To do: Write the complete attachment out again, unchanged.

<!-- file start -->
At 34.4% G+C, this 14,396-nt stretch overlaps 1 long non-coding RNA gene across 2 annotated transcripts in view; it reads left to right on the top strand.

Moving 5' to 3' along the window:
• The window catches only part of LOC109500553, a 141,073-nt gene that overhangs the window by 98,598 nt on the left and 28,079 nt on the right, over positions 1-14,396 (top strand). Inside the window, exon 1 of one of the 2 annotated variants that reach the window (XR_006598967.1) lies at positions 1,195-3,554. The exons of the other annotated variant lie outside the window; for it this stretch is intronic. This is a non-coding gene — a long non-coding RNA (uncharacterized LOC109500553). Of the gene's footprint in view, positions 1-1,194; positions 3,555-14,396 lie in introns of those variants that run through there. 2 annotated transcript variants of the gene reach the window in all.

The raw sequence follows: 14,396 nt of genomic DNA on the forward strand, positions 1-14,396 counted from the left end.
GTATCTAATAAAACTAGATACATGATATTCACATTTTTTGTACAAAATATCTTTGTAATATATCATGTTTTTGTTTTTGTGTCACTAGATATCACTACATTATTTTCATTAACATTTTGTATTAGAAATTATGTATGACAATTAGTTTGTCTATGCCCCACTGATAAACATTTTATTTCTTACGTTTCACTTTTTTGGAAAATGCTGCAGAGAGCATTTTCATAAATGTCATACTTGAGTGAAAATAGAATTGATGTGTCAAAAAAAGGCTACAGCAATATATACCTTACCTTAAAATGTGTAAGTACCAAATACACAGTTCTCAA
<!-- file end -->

At 34.4% G+C, this 14,396-nt stretch overlaps 1 long non-coding RNA gene across 2 annotated transcripts in view; it reads left to right on the top strand.

Moving 5' to 3' along the window:
• The window catches only part of LOC109500553, a 141,073-nt gene that overhangs the window by 98,598 nt on the left and 28,079 nt on the right, over positions 1-14,396 (top strand). Inside the window, exon 1 of one of the 2 annotated variants that reach the window (XR_006598967.1) lies at positions 1,195-3,554. The exons of the other annotated variant lie outside the window; for it this stretch is intronic. This is a non-coding gene — a long non-coding RNA (uncharacterized LOC109500553). Of the gene's footprint in view, positions 1-1,194; positions 3,555-14,396 lie in introns of those variants that run through there. 2 annotated transcript variants of the gene reach the window in all.

The raw sequence follows: 14,396 nt of genomic DNA on the forward strand, positions 1-14,396 counted from the left end.
GTATCTAATAAAACTAGATACATGATATTCACATTTTTTGTACAAAATATCTTTGTAATATATCATGTTTTTGTTTTTGTGTCACTAGATATCACTACATTATTTTCATTAACATTTTGTATTAGAAATTATGTATGACAATTAGTTTGTCTATGCCCCACTGATAAACATTTTATTTCTTACGTTTCACTTTTTTGGAAAATGCTGCAGAGAGCATTTTCATAAATGTCATACTTGAGTGAAAATAGAATTGATGTGTCAAAAAAAGGCTACAGCAATATATACCTTACCTTAAAATGTGTAAGTACCAAATACACAGTTCTCAA